# Explaining Tesla's Model X Delay

NEW YORK (TheStreet) -- The **Tesla**

First of all, what is the Tesla Model X? It is Tesla's minivan version of the current Model S, which entered production around the middle of 2012. It makes for a much more spacious interior, and it adds four wheel drive for optimal Winter performance.

It has been my opinion since inception that the Model X is a guaranteed success. Almost everyone I know want some sort of plug-in minivan, as opposed these smaller or otherwise low-slung cars that's been the norm for plug-in electrics to date.

So why has it been delayed?

Let's first establish the history: The Model X prototype was unveiled in February 2012, and you were able to place a deposit immediately. At the introduction, Tesla said deliveries would begin in December 2013 and significant volume production would happen in early 2014.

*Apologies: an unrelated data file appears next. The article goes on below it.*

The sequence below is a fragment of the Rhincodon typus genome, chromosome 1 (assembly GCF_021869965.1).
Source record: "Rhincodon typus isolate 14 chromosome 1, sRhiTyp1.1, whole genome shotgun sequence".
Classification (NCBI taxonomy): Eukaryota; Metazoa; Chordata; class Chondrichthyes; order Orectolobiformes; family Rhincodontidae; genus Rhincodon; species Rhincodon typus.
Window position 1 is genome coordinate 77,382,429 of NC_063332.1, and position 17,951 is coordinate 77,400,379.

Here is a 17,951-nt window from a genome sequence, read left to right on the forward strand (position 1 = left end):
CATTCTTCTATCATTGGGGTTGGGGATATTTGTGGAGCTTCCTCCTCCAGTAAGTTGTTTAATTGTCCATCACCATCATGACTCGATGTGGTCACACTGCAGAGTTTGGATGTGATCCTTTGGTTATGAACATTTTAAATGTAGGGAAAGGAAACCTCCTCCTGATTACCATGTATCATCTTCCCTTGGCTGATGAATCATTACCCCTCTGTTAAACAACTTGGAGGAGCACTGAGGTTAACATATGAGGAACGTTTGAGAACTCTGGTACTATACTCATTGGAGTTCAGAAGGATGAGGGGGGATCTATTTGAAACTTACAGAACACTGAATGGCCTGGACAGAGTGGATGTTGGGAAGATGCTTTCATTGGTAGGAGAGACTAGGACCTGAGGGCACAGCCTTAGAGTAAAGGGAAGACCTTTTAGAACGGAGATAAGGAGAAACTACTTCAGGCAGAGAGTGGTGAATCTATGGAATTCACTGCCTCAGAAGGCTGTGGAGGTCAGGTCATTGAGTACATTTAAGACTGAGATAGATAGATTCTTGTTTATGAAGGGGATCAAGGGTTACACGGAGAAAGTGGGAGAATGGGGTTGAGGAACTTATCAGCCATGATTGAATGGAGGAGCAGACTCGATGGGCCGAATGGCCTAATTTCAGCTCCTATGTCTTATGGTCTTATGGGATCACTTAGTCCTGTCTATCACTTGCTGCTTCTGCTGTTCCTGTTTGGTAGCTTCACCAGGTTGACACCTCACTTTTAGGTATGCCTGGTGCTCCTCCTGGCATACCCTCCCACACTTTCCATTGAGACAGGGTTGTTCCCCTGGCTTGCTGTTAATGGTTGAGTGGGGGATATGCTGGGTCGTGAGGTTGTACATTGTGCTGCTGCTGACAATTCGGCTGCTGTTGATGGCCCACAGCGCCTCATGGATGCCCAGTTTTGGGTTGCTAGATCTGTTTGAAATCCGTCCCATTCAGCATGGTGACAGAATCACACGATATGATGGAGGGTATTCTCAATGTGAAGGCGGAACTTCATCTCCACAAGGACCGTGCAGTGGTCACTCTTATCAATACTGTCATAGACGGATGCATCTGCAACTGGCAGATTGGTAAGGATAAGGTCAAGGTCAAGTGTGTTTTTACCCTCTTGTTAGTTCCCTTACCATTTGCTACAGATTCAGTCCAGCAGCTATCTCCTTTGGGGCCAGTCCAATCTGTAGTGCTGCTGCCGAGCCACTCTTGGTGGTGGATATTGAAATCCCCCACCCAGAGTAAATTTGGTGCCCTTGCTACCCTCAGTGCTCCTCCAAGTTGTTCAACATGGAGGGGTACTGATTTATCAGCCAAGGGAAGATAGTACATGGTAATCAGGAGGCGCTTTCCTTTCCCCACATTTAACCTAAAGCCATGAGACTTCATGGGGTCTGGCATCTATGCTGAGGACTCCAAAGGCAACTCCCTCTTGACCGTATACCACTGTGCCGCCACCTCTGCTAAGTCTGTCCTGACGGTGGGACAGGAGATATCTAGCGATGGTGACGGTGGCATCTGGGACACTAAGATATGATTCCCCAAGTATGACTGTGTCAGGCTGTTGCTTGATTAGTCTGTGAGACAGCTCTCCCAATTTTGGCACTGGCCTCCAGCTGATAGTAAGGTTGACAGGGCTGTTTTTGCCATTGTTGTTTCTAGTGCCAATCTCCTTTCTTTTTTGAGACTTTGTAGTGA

Thousands of people put down refundable deposits of $40,000 (the first 1,000 units) or $5,000 (subsequent units), expecting to get the Model X in late 2013 or early 2014. Some estimates now have that list approaching 10,000 deposits. That would imply $85 million in total deposits for the Model X (1,000 multiplied by $40,000, plus 9,000 multiplied by $5,000).

At some point around the first half of 2013, Tesla said that the Model X had been delayed by one year: initial deliveries in late 2014; volumes in early 2015.

That's roughly where the official Tesla line continues to be today. Tesla maintains it will ship the Model X in late 2014, with the car ramping production in the second quarter of 2015 (sounds like a one-quarter slippage from early 2015).